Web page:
Graphical version

London Metropolitan Archives



Reference code(s): GB 0074 A/FWA

Held at: London Metropolitan Archives


Date(s): 1612-2006

Level of description: Collection

Extent: 67.78 linear metres

Name of creator(s): Society for Organising Charitable Relief and Repressing Mendicity
Charity Organisation Society
FWA | Family Welfare Association x Family Welfare Association


Administrative/Biographical history:

The Society for Organising Charitable Relief and Repressing Mendicity was founded in 1869. It was more commonly known by its short title, the Charity Organisation Society (COS). It was later known as the Family Welfare Association. Its formation arose out of concern over overlapping charities in London, whose activities, it was feared, led to pauperisation and a waste of resources. Its founders sought to promote a more scientific approach to charity based on the principle that relief should only be given after a thorough investigation of the applicant's circumstances and character and that relief should be sufficient to prevent him becoming a pauper. Its objects included promotion of co-operation between charitable agencies and Poor Law authorities.

In the 20th century the COS played a major role in pioneering the proper training of social workers and in the development of social work as a profession. It was responsible for the appointment of the first hospital almoner at the Royal Free Hospital in 1895. The Council appointed a Committee on Training in 1897 and arranged a series of lectures which district secretaries on probation were expected to attend. In 1903 the School of Sociology was opened as an offshoot of the COS, although an independent body; it decided to merge with the London School of Economics in 1912. In 1915 the COS began its own twelve-month course of training in social work in conjunction with Bedford College. It also provided practical experience for students from other courses. Consequently the work of the district offices became increasingly dominated by salaried professional social workers and the role of the volunteer decreased in importance. The COS also played an important role in the setting up of Citizens' Advice Bureaux (CAB), an idea developed in response to the numbers of people seeking guidance and advice during the Munich Crisis in 1938. The London Council of Social Service and the COS jointly established some 80 CAB in London by the outbreak of war in 1939. Each bureau was autonomous, with a local management committee, and there was a national central committee. The COS was responsible for the CAB in inner London. They proved so useful that the service was continued after the end of the war. In 1946 the COS was renamed the Family Welfare Association (FWA) to reflect its changed role and to emphasise its principal function as a family casework agency.


Scope and content/abstract:

Records of the Family Welfare Association (FWA), formerly the Charity Organisation Society (COS), comprising records of the Central Office (Ref: A/FWA/C) and records of six FWA Areas in London and their predecessor district committees of the COS (Ref: A/FWA/GL, A/FWA/HF, A/FWA/KW, A/FWA/LS, A/FWA/TH, A/FWA/WA).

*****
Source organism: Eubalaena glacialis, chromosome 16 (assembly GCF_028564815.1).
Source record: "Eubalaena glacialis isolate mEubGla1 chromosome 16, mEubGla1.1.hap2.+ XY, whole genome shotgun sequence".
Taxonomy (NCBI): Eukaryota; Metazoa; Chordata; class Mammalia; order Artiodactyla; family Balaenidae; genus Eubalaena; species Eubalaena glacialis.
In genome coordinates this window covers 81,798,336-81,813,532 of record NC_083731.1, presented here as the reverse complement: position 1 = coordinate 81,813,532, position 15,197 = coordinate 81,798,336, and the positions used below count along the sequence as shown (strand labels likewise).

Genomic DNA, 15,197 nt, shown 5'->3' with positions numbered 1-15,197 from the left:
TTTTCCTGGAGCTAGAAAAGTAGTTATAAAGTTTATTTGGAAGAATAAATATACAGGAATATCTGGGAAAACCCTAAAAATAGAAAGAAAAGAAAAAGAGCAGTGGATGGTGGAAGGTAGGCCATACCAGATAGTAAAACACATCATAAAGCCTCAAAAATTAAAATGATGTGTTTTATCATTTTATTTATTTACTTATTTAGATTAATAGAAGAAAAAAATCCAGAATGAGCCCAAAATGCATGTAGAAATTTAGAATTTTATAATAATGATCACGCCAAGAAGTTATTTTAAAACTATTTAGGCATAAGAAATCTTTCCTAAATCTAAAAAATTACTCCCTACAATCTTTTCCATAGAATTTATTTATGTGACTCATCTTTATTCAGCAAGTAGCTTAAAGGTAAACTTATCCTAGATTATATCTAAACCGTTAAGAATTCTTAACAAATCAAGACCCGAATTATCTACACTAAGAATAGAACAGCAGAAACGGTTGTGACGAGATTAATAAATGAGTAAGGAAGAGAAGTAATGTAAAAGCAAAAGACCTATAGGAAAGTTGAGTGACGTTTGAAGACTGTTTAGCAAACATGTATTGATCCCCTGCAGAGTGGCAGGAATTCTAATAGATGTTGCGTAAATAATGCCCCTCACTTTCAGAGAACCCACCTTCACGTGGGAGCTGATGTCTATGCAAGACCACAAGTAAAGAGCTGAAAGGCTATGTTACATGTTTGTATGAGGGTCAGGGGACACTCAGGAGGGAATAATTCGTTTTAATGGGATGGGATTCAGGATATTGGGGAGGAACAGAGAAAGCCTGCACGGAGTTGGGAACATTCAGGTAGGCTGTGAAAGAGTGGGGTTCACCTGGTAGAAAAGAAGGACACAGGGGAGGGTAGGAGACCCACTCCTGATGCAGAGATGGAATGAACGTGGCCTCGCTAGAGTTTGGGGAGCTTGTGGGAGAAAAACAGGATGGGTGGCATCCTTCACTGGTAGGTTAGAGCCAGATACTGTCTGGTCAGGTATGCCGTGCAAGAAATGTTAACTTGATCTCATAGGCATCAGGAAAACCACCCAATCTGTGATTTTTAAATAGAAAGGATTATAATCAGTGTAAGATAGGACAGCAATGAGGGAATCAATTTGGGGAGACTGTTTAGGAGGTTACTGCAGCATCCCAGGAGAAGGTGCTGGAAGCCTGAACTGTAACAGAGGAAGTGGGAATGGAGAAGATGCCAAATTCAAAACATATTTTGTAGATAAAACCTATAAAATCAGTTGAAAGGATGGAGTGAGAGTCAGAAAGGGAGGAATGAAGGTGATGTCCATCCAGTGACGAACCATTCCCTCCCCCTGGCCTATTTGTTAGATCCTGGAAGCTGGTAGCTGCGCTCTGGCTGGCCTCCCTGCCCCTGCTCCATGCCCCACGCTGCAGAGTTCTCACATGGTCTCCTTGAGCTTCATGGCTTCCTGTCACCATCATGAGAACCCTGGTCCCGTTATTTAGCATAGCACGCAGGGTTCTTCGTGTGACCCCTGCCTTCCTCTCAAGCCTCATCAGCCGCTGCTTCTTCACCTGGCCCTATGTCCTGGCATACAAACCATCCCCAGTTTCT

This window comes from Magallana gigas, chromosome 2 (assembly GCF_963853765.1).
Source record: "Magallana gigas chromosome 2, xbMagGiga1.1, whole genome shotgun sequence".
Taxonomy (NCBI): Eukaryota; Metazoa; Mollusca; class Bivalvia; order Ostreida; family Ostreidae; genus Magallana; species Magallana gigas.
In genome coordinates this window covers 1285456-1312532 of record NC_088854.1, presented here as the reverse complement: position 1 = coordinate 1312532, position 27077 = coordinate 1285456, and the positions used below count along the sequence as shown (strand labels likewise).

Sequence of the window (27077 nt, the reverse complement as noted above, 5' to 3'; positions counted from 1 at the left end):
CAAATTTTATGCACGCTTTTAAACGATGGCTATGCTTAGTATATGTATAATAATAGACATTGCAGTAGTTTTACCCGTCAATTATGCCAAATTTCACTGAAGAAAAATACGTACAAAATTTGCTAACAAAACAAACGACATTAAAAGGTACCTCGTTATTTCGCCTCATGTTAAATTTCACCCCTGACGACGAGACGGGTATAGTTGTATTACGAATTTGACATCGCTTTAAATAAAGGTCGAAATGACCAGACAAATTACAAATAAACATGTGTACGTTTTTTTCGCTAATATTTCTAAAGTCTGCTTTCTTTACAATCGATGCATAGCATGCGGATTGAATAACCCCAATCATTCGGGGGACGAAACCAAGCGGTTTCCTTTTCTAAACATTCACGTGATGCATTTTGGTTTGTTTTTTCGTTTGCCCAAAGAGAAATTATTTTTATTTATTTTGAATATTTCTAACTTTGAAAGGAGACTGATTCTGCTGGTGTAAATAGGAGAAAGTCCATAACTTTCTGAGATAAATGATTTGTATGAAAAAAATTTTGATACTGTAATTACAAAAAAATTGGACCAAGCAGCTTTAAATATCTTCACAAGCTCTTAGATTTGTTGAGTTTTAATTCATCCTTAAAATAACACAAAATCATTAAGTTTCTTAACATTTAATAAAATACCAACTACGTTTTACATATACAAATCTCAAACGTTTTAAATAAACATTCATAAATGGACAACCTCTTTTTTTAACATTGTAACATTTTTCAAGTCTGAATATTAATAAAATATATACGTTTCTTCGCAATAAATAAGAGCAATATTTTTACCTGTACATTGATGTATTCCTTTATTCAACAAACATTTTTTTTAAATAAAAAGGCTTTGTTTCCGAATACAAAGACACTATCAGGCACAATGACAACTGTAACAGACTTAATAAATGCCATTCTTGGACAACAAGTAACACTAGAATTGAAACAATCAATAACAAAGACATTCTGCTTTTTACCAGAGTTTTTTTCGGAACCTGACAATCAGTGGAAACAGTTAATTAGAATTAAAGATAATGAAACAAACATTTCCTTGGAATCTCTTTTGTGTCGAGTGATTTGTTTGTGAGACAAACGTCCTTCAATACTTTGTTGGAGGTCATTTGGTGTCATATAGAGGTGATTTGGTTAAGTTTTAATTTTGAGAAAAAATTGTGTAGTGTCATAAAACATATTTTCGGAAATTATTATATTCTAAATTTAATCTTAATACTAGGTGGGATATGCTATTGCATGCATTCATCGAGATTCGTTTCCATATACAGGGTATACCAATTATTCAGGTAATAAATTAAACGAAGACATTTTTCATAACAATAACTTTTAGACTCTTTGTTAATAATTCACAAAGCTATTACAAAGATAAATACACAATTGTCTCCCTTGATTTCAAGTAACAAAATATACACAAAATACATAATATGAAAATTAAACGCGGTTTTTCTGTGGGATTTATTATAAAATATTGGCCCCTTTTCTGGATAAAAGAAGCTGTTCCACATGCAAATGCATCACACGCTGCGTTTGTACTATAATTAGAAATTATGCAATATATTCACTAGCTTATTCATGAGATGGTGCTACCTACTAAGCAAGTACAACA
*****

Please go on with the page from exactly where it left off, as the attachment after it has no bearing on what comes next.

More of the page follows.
The records including administrative papers, annual reports, papers of the Secretary and Director, papers of the Enquiry Department and Registration Department; publications; papers of the Grants Department; papers of the Almshouses Department; case files and financial records.


Language/scripts of material: English

System of arrangement:

A/FWA/C: Central Office;
A/FWA/GL: Area 6 (Greenwich and Lewisham);
A/FWA/HF: Area 1 (Hammersmith and Fulham);
A/FWA/KW: Area 2 (Kensington and Westminster);
A/FWA/LS: Area 7 (Lambeth and Southwark);
A/FWA/TH: Area 4 (Camden, Islington, Hackney);
A/FWA/WA: Area 5 (Wandsworth).

Conditions governing access:

All records of the FWA which are less than 60 years old, with the exception of annual reports and other publications, are closed to public consultation unless written permission for access is obtained from the Director of the Family Welfare Association.

Conditions governing reproduction:

Copyright to these records rests with the depositor.

Physical characteristics:


Finding aids:

Please see online catalogues at:


Archival history:

Immediate source of acquisition:

Records deposited in the Greater London Record Office, 40 Northampton Road, London, EC1R OHB, between 4 December 1969 and 7 November 1983.


Related material:

The FWA Library was deposited in the Goldsmiths' Library, University of London Library. A number of local record offices hold area records of the Family Welfare Association: for further details see the National Register of Archives.

Publication note:

For detailed accounts of the history of the COS and FWA, see Charles Loch Mowat, The Charity Organisation Society 1869-1913 (1961); and Madeline Rooff, A Hundred Years of Family Welfare (1972).

DESCRIPTION NOTES Rules or conventions: Compiled in compliance with General International Standard Archival Description, ISAD(G), second edition, 2000; National Council on Archives Rules for the Construction of Personal, Place and Corporate Names, 1997.

Date(s) of descriptions: June to August 2010.

Almshouses | Residential buildings | Buildings | Architecture
Charitable trusts | Charities | Charitable organisations | Associations | Organizations
Charities administration | Charities | Charitable organisations | Associations | Organizations
Charities policy | Charities | Charitable organisations | Associations | Organizations
Charity accounts | Charity records | Documents | Information sources
Poor relief | Social welfare
Social workers | Social work
Nonprofit organizations

Personal names

Corporate names
Charity Organisation Society
FWA | Family Welfare Association x Family Welfare Association
Society for Organising Charitable Relief and Repressing Mendicity

London | England | UK | Western Europe | Europe